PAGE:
Posts Tagged Pulitzer Prize finalist
A team of young soccer players in Sarah DeLappe’s play “The Wolves” start out with routine banter, typical of young girls, as they do pre-match warm-up sessions. A Pulitzer Prize finalist, the play offers a rich insight into the minds and hearts of young girls. It is inspiring and emotional, funny and sad and juxtaposes the trials and tribulations of growing up as a young girl in a manner that creates a rich tapestry of varying colors of adolescent life.
The play is not organized around a singular conventional theme. In fact, the points of tension are dispersed among many situations and issues and randomly emerge in the fast and fragmented girl talk. There is anxiety around being in love, getting recruited to a top college with athletic scholarship, being home schooled and moved around with a parent’s job, going for unsupervised parties with boys and more. Added to all the choices that young girls wade through, there’s the shame, guilt and secrecy around sex and sexuality.
What emerges is a rich tapestry of adolescent angst, amidst glaring fundamental truths, the many choices that will have long term consequences and many responsibilities that they delicately seek to balance and navigate through, relying on each other, where only they can understand the depth of emotions. Should destiny require them to deal with loss and grief, what adult can fully understand or speak honestly about the emotional anguish that young girls standing on the dawn of adult life experience? But as the play unfolds, every adult is likely reminded of his or her mental turmoil of adolescence and of their young girls they raised, mentored or taught. There is a certain steady building of empathetic investment into the characters that we experience. By the end of the play, we want each of these girls to go to Harvard or Stanford or heck a community college, indeed any vocation of choice; be on a winning team or not play on one if they so choose; find a partner of choice or be happily single; indeed we want them to fulfill their dreams and grow into kind and happy women. DeLappe’s faultless dialogues on a diverse range of topics, makes these girls so real, we love them like our own.
Big kudos to the talented cast, Leila Rosa, Carol Amalia ALban, Taylor Sanders, Alex Bokovikova, Alexandra Velasquez, Ariel Aronica, Annika Nori, Erin Southard, Beca Gilbert, and Janine Saunders Evans. Credits go to MacKenzie Blair and Sara Session for excellent staging. Director Kimberly Mohne Hill with assistance by Elena Maddy has done a fabulous job of giving on stage life to Sarah De Lappe’s The Wolves. This is an absolutely not-to-miss-play of this theater season and will be running The City Lights Theater in San Jose, CA until October 20, 2019. For tickets, go to www.cltc.org .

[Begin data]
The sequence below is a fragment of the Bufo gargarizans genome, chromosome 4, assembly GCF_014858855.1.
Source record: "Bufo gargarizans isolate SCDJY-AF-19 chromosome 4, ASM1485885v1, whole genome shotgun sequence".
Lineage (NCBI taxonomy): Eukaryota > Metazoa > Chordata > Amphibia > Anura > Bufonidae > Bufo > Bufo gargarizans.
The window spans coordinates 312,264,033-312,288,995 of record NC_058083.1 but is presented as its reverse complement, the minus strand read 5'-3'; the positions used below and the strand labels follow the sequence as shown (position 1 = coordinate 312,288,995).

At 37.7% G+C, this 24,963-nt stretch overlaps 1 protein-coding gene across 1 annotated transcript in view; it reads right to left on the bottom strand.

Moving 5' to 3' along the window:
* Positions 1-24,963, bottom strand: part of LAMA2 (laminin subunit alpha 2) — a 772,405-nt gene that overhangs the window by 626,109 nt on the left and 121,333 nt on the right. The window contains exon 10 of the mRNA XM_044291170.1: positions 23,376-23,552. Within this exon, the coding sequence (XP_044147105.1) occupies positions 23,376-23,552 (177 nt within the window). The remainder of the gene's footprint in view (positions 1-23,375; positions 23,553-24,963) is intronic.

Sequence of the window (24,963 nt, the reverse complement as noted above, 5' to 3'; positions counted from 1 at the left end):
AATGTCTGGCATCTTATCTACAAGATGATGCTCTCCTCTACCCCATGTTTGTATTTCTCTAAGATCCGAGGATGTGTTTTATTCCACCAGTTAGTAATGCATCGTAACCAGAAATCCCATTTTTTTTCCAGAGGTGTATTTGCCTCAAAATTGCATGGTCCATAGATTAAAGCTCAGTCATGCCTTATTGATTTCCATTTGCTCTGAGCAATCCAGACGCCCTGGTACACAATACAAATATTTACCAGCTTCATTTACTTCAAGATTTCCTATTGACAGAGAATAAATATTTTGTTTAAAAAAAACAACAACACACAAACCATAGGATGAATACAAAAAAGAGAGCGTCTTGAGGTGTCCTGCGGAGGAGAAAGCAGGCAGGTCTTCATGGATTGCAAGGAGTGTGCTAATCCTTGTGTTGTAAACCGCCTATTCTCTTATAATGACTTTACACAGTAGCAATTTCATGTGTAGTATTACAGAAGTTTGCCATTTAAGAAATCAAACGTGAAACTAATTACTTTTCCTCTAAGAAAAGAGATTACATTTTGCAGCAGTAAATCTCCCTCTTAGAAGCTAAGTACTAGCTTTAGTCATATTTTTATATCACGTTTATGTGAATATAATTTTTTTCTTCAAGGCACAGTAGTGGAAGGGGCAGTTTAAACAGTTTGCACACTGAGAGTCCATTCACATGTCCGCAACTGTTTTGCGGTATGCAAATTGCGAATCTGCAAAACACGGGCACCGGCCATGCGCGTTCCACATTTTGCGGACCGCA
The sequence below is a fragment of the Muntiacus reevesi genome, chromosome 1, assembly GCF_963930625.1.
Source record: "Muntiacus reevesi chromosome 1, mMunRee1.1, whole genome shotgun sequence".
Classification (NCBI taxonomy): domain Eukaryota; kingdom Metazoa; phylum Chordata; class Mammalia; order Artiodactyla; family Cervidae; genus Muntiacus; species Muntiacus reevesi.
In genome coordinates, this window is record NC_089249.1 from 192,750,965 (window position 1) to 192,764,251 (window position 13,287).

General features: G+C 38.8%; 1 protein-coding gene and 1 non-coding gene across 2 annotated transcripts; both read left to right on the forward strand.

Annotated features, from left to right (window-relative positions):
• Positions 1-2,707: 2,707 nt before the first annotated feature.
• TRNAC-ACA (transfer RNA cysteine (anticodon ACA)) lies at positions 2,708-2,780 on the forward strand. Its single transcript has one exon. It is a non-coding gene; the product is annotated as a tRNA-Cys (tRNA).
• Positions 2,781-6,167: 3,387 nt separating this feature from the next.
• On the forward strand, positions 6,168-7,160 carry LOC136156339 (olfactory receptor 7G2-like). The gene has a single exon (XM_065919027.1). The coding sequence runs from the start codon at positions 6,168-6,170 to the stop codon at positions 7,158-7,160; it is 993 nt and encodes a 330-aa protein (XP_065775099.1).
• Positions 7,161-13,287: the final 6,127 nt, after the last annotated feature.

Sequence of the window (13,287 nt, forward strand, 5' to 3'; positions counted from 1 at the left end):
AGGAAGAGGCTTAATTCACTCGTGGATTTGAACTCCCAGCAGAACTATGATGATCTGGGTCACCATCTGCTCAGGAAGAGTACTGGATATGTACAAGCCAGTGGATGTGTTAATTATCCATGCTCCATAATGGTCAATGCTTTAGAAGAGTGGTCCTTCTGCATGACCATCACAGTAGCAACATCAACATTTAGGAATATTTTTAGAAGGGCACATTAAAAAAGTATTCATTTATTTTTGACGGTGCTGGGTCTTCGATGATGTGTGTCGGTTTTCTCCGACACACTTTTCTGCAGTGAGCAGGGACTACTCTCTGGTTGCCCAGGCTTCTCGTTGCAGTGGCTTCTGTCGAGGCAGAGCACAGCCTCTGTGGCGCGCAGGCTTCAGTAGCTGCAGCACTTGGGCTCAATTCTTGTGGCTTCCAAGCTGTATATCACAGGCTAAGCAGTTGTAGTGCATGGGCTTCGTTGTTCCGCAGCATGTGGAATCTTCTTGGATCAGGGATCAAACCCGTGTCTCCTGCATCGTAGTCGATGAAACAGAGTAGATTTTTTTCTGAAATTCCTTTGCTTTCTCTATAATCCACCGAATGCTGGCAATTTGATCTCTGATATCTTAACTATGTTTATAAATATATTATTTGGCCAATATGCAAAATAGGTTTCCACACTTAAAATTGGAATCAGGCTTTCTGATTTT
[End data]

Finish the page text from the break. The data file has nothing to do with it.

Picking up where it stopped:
As an immigrant from India, it was a special treat to see “The Lake Effect”, centered around an Indian immigrant family, by Pulitzer Prize finalist Rajiv Joseph, at www.theatreworks.org . Randall K. Lum has done a fabulous job with staging, where the softly blowing snow outside the window not only gives an idea of the frigid temperature outside, but serves as a prelude to relationships gone frigid with years of grief and animosity.
Directed by Giovanna Sardelli, “The Lake Effect” captures confused notions around immigrant attitudes towards race and struggles between two generations growing up very differently, but without overly dwelling on these issues. On the contrary, the primary focus of the play is on human issues broadly applicable; complex sibling relationship between Vijay (Adam Poss) and Priya (Nilanjana Bose) and their mixed and unresolved feelings towards their deceased father and mother.
Vijay and Priya meet after a gap of several years, on a snowy, cold wintery day, after their father, a small restaurant owner in New York, passes away. I did not find it challenging connecting with their characters. Under their seemingly shallow characters, there is a deep, lingering pain from unresolved issues, that makes them very real. The play does not dwell on the grief and the pain enough for the audience to build empathy with them. The focus instead shifts to Bernard (Jason Bowan), an African-American bookie, who had developed a strong friendship with their father, during the children’s long absence from the scene. Bernard is a simple man. Having lost his memory in a freak accident, Bernard has little baggage, literally and figuratively.
Bernard talks to his dead mother, shares his pain and his blessings, carries no animosity towards anyone, and forgives easily. The beauty of Bernard’s character is that it quenches the audience thirst for deeper understanding of why other characters feel the way they do, how they will find resolution of their unresolved feelings of grief, pain and rivalry. Bernard’s ease in coming to terms with what life dishes out, makes it feel perfectly ok for any distance to be bridged with a simple hug, even with ambiguities hanging in the air. After all, grief and ambiguities are part of life and complex to unravel, but forgiveness and resolution can be very simple and happen when someone takes an initiative.
“The Lake Effect” is a beautiful play and will be on at www.theatreworks.org till March, 29.